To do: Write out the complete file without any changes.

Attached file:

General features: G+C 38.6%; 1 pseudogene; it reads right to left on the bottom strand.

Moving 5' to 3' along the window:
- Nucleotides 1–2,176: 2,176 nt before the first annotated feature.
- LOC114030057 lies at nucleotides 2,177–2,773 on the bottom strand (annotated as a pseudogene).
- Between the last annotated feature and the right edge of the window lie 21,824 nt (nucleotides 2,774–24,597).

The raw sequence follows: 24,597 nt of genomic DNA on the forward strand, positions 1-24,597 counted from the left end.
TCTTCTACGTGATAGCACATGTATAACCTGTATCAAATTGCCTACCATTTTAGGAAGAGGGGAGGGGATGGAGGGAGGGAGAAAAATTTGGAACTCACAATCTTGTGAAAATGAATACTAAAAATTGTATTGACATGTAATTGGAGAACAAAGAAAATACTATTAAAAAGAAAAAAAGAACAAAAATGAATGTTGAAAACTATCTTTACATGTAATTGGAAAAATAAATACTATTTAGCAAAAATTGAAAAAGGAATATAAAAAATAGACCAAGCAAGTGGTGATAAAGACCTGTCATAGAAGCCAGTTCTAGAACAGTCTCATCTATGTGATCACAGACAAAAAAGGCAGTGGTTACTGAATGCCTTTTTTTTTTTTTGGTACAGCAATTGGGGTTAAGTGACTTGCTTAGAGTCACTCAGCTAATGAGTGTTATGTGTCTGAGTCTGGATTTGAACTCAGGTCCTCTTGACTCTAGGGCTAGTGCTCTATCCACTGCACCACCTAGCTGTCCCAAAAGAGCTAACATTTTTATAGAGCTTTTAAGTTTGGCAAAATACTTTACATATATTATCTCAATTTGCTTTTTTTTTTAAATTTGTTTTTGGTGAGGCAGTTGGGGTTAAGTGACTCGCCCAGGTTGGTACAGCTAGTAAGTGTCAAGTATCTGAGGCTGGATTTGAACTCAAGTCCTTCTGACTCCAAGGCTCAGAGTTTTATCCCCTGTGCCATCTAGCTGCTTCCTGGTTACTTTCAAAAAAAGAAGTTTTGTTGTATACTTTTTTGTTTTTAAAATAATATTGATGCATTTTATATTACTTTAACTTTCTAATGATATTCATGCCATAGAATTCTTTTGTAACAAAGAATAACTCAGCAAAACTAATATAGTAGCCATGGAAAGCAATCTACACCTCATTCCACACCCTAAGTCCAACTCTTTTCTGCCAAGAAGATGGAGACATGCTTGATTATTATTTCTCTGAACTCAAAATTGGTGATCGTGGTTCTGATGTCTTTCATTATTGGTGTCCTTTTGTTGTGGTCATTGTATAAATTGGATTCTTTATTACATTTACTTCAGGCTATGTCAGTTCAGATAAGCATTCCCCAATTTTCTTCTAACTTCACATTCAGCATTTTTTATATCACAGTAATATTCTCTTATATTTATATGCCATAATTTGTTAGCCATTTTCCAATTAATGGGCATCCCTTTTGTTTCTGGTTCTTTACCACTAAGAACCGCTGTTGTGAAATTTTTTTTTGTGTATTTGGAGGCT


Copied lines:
General features: G+C 38.6%; 1 pseudogene; it reads right to left on the bottom strand.

Moving 5' to 3' along the window:
- Nucleotides 1–2,176: 2,176 nt before the first annotated feature.
- LOC114030057 lies at nucleotides 2,177–2,773 on the bottom strand (annotated as a pseudogene).
- Between the last annotated feature and the right edge of the window lie 21,824 nt (nucleotides 2,774–24,597).

The raw sequence follows: 24,597 nt of genomic DNA on the forward strand, positions 1-24,597 counted from the left end.
TCTTCTACGTGATAGCACATGTATAACCTGTATCAAATTGCCTACCATTTTAGGAAGAGGGGAGGGGATGGAGGGAGGGAGAAAAATTTGGAACTCACAATCTTGTGAAAATGAATACTAAAAATTGTATTGACATGTAATTGGAGAACAAAGAAAATACTATTAAAAAGAAAAAAAGAACAAAAATGAATGTTGAAAACTATCTTTACATGTAATTGGAAAAATAAATACTATTTAGCAAAAATTGAAAAAGGAATATAAAAAATAGACCAAGCAAGTGGTGATAAAGACCTGTCATAGAAGCCAGTTCTAGAACAGTCTCATCTATGTGATCACAGACAAAAAAGGCAGTGGTTACTGAATGCCTTTTTTTTTTTTTGGTACAGCAATTGGGGTTAAGTGACTTGCTTAGAGTCACTCAGCTAATGAGTGTTATGTGTCTGAGTCTGGATTTGAACTCAGGTCCTCTTGACTCTAGGGCTAGTGCTCTATCCACTGCACCACCTAGCTGTCCCAAAAGAGCTAACATTTTTATAGAGCTTTTAAGTTTGGCAAAATACTTTACATATATTATCTCAATTTGCTTTTTTTTTTAAATTTGTTTTTGGTGAGGCAGTTGGGGTTAAGTGACTCGCCCAGGTTGGTACAGCTAGTAAGTGTCAAGTATCTGAGGCTGGATTTGAACTCAAGTCCTTCTGACTCCAAGGCTCAGAGTTTTATCCCCTGTGCCATCTAGCTGCTTCCTGGTTACTTTCAAAAAAAGAAGTTTTGTTGTATACTTTTTTGTTTTTAAAATAATATTGATGCATTTTATATTACTTTAACTTTCTAATGATATTCATGCCATAGAATTCTTTTGTAACAAAGAATAACTCAGCAAAACTAATATAGTAGCCATGGAAAGCAATCTACACCTCATTCCACACCCTAAGTCCAACTCTTTTCTGCCAAGAAGATGGAGACATGCTTGATTATTATTTCTCTGAACTCAAAATTGGTGATCGTGGTTCTGATGTCTTTCATTATTGGTGTCCTTTTGTTGTGGTCATTGTATAAATTGGATTCTTTATTACATTTACTTCAGGCTATGTCAGTTCAGATAAGCATTCCCCAATTTTCTTCTAACTTCACATTCAGCATTTTTTATATCACAGTAATATTCTCTTATATTTATATGCCATAATTTGTTAGCCATTTTCCAATTAATGGGCATCCCTTTTGTTTCTGGTTCTTTACCACTAAGAACCGCTGTTGTGAAATTTTTTTTTGTGTATTTGGAGGCT